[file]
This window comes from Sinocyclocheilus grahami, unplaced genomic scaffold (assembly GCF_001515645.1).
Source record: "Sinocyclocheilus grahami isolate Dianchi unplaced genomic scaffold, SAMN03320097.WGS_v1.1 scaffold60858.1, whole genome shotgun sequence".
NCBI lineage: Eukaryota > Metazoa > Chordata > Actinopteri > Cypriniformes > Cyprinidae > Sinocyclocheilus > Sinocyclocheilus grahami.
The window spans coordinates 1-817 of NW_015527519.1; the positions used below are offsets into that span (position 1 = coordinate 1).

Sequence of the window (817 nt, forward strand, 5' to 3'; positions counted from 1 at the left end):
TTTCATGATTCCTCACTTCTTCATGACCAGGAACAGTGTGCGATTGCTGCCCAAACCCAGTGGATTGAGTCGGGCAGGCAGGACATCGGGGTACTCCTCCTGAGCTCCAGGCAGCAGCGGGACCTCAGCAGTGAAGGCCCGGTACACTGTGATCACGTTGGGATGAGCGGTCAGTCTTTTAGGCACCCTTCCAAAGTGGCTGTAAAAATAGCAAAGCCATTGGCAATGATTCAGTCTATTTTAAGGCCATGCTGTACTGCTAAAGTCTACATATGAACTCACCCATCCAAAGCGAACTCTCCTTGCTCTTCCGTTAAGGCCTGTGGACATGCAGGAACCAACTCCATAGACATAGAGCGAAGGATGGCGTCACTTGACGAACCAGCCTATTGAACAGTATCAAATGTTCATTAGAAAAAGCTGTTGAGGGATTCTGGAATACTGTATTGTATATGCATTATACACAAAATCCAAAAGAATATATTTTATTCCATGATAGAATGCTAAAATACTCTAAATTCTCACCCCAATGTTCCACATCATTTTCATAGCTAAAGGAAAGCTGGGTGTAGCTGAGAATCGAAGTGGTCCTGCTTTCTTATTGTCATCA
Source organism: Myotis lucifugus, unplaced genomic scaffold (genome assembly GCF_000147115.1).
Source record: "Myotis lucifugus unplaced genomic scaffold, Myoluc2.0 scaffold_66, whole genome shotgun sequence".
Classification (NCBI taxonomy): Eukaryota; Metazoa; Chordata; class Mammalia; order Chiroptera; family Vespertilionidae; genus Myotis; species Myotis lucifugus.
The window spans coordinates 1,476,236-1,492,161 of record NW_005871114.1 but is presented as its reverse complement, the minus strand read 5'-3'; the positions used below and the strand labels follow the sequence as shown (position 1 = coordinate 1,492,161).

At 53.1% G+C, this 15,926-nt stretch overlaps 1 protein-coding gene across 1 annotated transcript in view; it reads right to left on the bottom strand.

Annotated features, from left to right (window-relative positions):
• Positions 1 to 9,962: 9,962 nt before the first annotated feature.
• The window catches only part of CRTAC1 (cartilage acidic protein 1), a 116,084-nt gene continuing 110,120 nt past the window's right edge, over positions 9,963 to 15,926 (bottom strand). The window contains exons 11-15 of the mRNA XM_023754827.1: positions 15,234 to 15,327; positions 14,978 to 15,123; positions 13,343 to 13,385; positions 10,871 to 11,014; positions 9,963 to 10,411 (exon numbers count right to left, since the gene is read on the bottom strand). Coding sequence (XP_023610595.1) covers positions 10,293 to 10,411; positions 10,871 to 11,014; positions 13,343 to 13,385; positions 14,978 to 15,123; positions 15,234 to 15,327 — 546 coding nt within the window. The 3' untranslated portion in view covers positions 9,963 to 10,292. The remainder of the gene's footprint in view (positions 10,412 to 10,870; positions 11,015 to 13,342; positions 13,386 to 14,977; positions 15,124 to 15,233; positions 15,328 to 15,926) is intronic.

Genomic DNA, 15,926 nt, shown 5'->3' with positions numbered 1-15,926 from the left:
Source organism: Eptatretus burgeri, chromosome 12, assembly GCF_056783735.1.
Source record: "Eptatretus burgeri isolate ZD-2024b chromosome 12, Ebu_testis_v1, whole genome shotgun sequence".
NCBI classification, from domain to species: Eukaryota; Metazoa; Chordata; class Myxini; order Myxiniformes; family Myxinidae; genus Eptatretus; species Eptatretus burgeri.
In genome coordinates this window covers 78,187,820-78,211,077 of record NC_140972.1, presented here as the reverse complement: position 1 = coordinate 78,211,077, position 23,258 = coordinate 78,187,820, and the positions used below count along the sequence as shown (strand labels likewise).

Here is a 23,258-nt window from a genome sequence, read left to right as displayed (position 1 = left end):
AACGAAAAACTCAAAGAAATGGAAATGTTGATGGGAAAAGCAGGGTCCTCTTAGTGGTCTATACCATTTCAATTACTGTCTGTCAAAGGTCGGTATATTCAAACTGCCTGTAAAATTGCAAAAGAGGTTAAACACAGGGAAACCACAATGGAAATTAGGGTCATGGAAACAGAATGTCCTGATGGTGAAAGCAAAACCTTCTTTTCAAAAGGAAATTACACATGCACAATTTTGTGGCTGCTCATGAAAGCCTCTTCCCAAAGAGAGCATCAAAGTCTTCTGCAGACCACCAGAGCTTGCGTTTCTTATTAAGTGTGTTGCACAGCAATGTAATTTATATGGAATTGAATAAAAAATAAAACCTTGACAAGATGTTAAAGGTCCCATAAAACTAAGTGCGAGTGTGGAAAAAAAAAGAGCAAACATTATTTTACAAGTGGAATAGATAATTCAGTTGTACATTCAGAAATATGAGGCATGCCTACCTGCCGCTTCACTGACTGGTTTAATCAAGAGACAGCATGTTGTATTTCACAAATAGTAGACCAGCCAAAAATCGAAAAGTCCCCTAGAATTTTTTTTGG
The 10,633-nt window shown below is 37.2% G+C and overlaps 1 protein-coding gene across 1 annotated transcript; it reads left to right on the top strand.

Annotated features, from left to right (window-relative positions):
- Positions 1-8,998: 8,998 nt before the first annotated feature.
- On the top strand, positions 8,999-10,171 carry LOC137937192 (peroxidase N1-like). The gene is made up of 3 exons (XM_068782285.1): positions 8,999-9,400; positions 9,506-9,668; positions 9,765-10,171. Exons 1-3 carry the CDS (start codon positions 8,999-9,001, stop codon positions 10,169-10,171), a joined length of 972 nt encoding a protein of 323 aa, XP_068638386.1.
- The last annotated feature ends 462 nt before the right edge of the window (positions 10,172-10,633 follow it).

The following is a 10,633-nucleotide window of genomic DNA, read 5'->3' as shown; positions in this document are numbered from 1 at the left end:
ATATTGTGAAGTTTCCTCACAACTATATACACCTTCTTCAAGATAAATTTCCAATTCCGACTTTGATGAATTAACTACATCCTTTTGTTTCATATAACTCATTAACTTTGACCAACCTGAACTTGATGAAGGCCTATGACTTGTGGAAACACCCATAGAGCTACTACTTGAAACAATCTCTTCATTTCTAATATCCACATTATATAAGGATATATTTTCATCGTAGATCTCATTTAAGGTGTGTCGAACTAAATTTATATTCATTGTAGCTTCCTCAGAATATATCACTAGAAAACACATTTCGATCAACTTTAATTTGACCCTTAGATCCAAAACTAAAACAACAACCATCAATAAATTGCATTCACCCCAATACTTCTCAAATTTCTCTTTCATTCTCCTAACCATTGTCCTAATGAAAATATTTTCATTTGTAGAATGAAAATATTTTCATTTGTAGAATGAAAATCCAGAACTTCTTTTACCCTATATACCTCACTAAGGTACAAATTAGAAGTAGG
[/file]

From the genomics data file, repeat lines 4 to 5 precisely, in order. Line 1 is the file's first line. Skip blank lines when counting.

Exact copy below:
The window spans coordinates 1-817 of NW_015527519.1; the positions used below are offsets into that span (position 1 = coordinate 1).

Sequence of the window (817 nt, forward strand, 5' to 3'; positions counted from 1 at the left end):